From Turbulence to Biofuel

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Canadian Professor Andrew Pollard is an engineer who wears many hats. His 2009 visit was hosted by NZIMA and he spoke at the NZIMA programme workshop on energy, wind and water. He spoke to Jenny Rankine.

Pollard occupies the Research Chair in Fluid Dynamics and Multi-scale Phenomena at Queen’s University in Kingston, Ontario. He directs the university’s Collaborative Programme in Computational Science and Engineering, and the Sustainable Bioeconomy Centre.

He h
as been the project leader for the High Performance Computing Virtual Laboratory, a cluster of powerful computers that now serves seven Ontario tertiary institutions, and president of the Association, a national group of institutional users and providers of high performance computing.

He has been involved in computational and experimental fluid dynamics since the 1970s, focusing on turbulence, which he describes as the biggest unsolved classical problem in physics.

Earlier, he modelled combustion and radiation processes; now he simulates different flows, including airflow in the human windpipe, air bubbles in blood vessels and

“In the 60s and 70s, we were very good engineers; we made approximations using models because computers were very small,” he says. RANS (Reynolds averaged Navier-Stokes), which is a method for solving most fluid movement phenomena, was the discipline’s most common tool until about 1980, he says. “Most of the fluid dynamics equations need computational methods, a combination of physics, chemistry, computer science and mathematics.”

Large Eddy Simulation (LES) was first used in the early 1980s for engineering problems, although it had been used earlier for weather predictions. More recently, direct numerical simulation (DNS) solves fluid dynamics equations in three-dimensional space and time.

Pollard gives a building analogy: “From outside, you can see individual people going in and out; you can presume things about what happens inside. That’s like RANS. LES is equivalent to seeing those people go in and out of lots of rooms.”

“DNS is the equ
ivalent of following a person in and out of those rooms and floors in three dimensions and real time in milliseconds.”

“Let’s assume the RANS algorithms about the building could be solved on a desktop computer with 1Gb of memory and two processors in about a minute. LES would probably take about 10 hours. DNS would take maybe 100 hours, and the computer would be unable to do anything else in this time.”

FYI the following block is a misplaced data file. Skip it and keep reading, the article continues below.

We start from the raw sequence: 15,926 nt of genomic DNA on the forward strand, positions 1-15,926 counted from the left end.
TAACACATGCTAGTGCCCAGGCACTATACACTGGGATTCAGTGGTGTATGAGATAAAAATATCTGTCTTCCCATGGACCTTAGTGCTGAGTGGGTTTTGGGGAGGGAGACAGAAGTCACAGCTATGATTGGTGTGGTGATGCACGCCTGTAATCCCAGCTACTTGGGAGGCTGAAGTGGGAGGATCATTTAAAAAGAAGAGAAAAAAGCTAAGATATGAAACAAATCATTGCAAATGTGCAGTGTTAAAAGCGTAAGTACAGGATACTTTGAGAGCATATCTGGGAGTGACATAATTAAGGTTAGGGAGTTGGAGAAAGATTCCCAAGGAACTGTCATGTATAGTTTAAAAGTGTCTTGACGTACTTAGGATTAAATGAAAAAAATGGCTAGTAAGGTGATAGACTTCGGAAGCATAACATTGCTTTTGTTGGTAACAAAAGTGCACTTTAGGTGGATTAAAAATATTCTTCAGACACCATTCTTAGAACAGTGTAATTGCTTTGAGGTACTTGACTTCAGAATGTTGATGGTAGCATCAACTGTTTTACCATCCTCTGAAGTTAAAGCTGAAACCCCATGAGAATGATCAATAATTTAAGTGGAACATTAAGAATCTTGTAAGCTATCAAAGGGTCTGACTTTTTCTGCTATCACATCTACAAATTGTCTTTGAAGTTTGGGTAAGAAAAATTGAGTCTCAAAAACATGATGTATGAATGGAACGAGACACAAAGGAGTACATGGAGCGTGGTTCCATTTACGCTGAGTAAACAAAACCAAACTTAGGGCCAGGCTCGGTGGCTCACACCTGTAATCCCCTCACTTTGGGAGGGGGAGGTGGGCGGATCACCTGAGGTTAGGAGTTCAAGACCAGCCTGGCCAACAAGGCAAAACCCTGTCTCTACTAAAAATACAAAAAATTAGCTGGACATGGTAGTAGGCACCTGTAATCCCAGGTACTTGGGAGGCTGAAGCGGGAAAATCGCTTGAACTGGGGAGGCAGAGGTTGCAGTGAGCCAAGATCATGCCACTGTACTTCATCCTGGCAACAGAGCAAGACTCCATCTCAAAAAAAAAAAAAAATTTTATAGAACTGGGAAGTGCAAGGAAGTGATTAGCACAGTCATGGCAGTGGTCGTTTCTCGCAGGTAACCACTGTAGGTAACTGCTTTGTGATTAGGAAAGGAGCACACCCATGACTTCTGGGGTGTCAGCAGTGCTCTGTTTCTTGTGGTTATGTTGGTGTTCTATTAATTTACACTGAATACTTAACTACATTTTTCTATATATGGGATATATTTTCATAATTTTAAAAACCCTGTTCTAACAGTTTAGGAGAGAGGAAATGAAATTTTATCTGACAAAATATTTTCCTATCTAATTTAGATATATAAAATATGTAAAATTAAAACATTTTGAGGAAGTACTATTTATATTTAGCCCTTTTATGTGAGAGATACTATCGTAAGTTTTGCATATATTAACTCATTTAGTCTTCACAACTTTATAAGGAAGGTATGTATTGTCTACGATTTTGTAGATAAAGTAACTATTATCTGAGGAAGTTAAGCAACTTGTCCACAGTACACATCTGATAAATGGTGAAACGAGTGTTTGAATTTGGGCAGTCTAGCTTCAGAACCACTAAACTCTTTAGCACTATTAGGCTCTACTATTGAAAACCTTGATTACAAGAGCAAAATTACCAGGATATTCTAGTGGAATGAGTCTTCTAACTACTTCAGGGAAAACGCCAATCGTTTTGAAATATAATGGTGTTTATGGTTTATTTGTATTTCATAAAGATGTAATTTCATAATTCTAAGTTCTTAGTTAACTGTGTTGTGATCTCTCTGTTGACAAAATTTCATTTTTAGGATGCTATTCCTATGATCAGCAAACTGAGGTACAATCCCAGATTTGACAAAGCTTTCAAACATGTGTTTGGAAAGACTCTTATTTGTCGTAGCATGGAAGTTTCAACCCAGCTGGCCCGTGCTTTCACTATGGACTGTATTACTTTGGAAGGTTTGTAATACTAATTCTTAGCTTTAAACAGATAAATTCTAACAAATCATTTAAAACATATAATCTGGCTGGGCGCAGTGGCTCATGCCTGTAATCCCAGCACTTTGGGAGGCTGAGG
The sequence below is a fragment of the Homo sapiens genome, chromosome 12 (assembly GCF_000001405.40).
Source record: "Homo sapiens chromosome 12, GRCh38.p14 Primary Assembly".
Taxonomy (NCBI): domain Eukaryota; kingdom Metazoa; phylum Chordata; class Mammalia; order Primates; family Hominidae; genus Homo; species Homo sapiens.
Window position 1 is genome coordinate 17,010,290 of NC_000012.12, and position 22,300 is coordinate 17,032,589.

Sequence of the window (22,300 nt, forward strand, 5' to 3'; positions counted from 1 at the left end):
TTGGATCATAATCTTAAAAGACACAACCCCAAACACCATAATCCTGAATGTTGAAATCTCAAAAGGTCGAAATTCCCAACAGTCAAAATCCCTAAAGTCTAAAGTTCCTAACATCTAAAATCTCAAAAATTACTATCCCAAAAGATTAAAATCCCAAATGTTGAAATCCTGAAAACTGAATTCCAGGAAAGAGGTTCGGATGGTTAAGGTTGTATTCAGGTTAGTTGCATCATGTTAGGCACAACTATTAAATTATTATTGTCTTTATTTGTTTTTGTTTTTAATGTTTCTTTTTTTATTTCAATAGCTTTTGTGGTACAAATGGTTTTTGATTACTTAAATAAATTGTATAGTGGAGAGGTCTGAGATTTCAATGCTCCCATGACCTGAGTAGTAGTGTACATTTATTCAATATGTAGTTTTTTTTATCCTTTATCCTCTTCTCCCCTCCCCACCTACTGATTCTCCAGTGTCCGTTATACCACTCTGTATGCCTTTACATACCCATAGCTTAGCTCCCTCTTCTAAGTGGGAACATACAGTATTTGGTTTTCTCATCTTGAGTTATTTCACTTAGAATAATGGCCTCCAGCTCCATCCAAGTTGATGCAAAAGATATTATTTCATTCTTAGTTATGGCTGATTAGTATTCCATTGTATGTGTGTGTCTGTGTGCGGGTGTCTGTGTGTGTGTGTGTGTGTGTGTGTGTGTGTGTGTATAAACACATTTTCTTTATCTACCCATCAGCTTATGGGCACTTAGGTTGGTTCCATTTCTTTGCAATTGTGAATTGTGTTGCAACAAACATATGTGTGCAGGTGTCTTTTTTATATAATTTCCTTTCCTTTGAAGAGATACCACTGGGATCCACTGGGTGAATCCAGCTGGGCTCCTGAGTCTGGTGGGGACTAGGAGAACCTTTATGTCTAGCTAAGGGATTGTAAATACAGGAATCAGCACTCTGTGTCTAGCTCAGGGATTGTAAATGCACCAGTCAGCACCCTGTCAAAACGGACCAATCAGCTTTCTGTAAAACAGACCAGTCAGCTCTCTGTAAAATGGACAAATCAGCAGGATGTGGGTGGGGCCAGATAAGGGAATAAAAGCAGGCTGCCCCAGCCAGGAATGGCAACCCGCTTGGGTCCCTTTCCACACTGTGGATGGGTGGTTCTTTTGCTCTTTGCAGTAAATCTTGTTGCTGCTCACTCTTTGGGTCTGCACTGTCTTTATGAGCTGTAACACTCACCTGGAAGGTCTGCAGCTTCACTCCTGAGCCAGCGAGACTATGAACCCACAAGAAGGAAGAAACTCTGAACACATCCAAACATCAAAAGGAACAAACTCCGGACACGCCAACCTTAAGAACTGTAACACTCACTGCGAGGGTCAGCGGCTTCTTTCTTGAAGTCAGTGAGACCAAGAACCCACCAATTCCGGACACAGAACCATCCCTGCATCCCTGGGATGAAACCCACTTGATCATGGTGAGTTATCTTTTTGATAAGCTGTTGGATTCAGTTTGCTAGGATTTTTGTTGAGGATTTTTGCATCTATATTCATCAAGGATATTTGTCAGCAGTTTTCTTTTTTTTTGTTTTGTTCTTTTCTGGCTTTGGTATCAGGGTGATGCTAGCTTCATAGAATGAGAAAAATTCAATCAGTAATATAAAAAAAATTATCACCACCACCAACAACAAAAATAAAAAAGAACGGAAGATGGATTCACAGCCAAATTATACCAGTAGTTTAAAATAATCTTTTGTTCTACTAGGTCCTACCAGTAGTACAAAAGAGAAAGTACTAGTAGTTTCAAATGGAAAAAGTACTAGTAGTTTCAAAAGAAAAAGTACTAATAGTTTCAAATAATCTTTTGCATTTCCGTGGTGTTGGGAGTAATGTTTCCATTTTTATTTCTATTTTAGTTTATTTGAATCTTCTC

Pollard’s DNS of airflow from the mouth to the lungs in breathing, at the top of the previous page, uses 140 million points of measurement, developed from scans of many people.

He has been able to explain why asthma drugs clump at the back of the throat, and a Masters student found that the normal pipe flow of air from the trachea assumed by lung modellers is not what the airway delivers.
His team has also developed an algorithm that uses existing ultrasound systems to find, count and display air bubbles in heart operations. Queen’s University is seeking industry interest in this discovery.
Pollard also simulates fluid dynamics in aerodynamics. “To compute the airflow over the whole body of a plane using DNS would take approximately one billion y
ears,” he says.

“It takes 64 processors three months to do a DNS of the airflow over a wing as it tilts 20 degrees, using 15 million measurement points.”

Because DNS problems are so large, mathematicians isolate and partition critical regions; the wing simulation was divided into eight regions, solved simultaneously but in parallel.

“Our hypothetical building may have 140 million rooms on 140 floors, so algorithms for each floor can be solved in parallel, because you only need to know the number of people on the stairs.”

It’s no wonder that Pollard became interested in high performance computing (HPC). The HPC Virtual Laboratory at Queen’s is made up of more than 3,000 processors and terabytes of memory and disc space.

“The biggest ongoing costs are electricity and cooling, then support staff. In one USA installation they are building a separate power station just for the high performance computer.”

Pollard says his “academic pathway has taken me in directions I hadn’t anticipated”. His most recent passion is the new Sustainable Bioeconomy Centre (SBC) at Queen’s, which aims to help move economic reliance from ‘old’ oil to ‘young’ oil, or energy crops. 

What hooked him into the issue was the question of how to transport fuel biomass in a pipeline. His team has applied for a patent for a transportable wood pellet, which doesn’t have the storage and transport problems of existing pellets.

Top:DNS of human airflow from the mouth to the lungs in breathing;
Above left: DNS of separating airflow over a tilting airplane wing.
Above right:The number of ways an even number can be represented as the sum of two primes